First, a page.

A day in the life of a parish footpath officer

I have been a parish footpath officer for the five parishes which make up the North Bromyard group for five years. And today has been one of the most satisfying days so far. Back in 2011 I identified a glaring problem with a path known to its friends as Wolferlow 11. There was no bridge over the stream – nor had there been apparently for 20 years. The helpful landowner told  me he redirected hapless walkers across a nearby bridge about 100 metres away. I then had the idea to try and get this nearby bridge  made into the proper route by a footpath diversion.

The wonderful Rachel Dixon, the footpath warden, helped me, the Council agreed, the  parish agreed, the proposal was advertised and all was going amazingly well. Then a problem. The Council wanted some sort of shared responsibility agreement with the landowner (though bridges are their responsibility). The landowner understandably refused, and there was delay upon delay, with little hope of progress, despite the  dozens of chasers I sent out.  I told myself it didn’t matter too much because I had signed the  new route as a permissive route – but really I was pretty disgruntled.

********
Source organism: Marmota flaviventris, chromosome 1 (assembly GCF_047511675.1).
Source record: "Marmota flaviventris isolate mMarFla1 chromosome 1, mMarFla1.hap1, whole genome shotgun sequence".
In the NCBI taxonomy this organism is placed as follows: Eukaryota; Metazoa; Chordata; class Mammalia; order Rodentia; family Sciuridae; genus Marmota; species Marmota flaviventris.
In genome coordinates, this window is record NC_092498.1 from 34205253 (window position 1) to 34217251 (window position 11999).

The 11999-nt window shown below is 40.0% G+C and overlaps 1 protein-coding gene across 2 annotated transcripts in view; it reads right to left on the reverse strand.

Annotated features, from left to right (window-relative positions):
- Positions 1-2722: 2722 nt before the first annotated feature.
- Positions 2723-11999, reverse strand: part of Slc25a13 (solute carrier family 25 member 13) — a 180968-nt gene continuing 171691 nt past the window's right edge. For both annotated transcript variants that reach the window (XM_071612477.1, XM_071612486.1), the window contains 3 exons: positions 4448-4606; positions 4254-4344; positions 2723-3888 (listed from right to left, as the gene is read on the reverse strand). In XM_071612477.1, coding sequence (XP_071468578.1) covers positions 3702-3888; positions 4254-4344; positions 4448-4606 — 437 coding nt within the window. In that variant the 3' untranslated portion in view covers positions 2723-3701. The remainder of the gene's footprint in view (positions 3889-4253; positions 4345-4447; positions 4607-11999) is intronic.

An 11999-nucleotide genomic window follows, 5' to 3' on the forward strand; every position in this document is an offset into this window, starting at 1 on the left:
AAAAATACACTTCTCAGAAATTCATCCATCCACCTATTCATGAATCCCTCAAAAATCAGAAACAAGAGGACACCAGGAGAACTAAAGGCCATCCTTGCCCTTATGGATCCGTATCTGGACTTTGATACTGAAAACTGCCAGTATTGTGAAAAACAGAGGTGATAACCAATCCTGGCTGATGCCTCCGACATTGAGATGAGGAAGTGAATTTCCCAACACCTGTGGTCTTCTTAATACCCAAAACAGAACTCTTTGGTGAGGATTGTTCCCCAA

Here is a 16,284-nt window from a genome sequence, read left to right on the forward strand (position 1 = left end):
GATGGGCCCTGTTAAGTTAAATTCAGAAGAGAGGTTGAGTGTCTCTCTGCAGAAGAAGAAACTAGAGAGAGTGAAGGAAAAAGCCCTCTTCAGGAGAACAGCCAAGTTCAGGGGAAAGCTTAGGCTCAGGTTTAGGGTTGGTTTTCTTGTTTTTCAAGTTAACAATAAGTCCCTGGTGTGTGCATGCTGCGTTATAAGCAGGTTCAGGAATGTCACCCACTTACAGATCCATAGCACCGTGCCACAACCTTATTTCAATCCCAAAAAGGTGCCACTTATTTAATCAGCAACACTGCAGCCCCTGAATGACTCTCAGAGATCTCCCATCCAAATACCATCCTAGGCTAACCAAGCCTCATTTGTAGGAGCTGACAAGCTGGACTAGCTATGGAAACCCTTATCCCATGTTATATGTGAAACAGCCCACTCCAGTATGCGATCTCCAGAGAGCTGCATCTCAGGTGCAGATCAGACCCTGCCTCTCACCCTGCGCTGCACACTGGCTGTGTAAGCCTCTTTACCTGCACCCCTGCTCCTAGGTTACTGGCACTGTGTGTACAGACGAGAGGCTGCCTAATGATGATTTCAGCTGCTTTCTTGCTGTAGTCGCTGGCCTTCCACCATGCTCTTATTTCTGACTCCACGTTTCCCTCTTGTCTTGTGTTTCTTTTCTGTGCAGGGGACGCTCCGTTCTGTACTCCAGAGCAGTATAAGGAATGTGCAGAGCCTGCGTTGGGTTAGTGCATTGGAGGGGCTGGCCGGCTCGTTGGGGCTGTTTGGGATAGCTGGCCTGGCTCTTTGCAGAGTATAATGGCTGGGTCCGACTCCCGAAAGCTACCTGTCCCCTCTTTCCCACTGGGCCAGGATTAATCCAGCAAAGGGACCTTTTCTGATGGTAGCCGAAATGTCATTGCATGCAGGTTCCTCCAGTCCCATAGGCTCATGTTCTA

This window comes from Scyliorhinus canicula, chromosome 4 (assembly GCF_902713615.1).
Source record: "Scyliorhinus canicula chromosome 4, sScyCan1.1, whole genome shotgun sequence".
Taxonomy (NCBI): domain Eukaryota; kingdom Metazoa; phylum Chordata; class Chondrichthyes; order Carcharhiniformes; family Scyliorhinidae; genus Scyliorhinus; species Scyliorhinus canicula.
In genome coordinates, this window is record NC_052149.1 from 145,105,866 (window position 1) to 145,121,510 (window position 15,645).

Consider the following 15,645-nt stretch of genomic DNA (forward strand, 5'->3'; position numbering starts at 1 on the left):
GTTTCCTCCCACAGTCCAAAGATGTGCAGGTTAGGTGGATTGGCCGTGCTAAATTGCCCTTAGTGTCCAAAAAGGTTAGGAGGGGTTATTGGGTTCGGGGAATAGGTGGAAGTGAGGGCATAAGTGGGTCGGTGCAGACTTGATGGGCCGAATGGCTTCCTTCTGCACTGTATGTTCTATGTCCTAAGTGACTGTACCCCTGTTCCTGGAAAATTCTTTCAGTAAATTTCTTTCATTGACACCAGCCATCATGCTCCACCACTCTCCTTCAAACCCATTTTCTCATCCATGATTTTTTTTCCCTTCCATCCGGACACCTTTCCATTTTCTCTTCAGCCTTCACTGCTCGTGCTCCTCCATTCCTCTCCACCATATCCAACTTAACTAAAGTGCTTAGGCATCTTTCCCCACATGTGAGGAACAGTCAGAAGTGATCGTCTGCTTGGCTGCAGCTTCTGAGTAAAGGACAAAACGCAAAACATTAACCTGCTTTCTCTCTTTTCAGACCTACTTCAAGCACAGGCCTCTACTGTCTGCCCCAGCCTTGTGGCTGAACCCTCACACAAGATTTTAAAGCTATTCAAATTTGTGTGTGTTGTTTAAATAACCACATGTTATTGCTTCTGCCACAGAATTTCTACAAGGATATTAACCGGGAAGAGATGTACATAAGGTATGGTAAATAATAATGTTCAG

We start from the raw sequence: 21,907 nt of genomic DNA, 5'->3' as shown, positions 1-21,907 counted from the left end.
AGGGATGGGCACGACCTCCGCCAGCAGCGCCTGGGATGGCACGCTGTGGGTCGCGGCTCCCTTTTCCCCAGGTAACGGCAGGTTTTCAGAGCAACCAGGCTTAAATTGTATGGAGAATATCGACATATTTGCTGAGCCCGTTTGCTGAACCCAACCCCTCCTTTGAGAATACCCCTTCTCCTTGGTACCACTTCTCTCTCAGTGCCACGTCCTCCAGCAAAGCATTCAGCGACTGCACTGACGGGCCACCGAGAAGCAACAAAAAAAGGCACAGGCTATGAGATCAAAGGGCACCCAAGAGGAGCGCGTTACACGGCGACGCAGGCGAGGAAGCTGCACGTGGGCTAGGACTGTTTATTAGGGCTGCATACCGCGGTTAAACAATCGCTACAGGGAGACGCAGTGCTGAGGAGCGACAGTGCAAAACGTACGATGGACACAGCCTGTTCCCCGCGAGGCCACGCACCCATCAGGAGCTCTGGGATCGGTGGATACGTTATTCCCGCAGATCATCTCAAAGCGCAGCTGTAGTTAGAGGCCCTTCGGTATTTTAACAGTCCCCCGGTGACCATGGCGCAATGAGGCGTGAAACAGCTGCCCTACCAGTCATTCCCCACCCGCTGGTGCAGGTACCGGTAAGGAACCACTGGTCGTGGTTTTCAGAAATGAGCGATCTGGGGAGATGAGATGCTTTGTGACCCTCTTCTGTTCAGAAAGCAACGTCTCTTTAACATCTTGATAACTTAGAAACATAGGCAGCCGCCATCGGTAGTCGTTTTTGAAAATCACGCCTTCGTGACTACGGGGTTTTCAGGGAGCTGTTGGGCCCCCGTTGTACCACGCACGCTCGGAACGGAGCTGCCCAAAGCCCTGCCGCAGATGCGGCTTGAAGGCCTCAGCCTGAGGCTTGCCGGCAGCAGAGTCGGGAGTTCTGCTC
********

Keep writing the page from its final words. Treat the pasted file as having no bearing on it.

Then in September  2016  – out of the blue –  I saw that the legal  Modification Order had been actually  made. Even now I don’t know how the problem  was resolved, but resolved it was. So today with some apprehension I went out to inspect Wolferlow 11 to see whether the Order had now been confirmed and the new route signed.  And, yes,  it had been done!

Now you can see the point of the photo. You can see the new waymarker on the same post as the older permissive sign. But not any longer you can’t, because now I have removed the permissive sign.

For a PFO there are some days of enormous frustration and disappointment when landowners or contractors have not done the work they promised, or when a new problem emerges. But there are plenty of good days, and this was definitely a good day.

 

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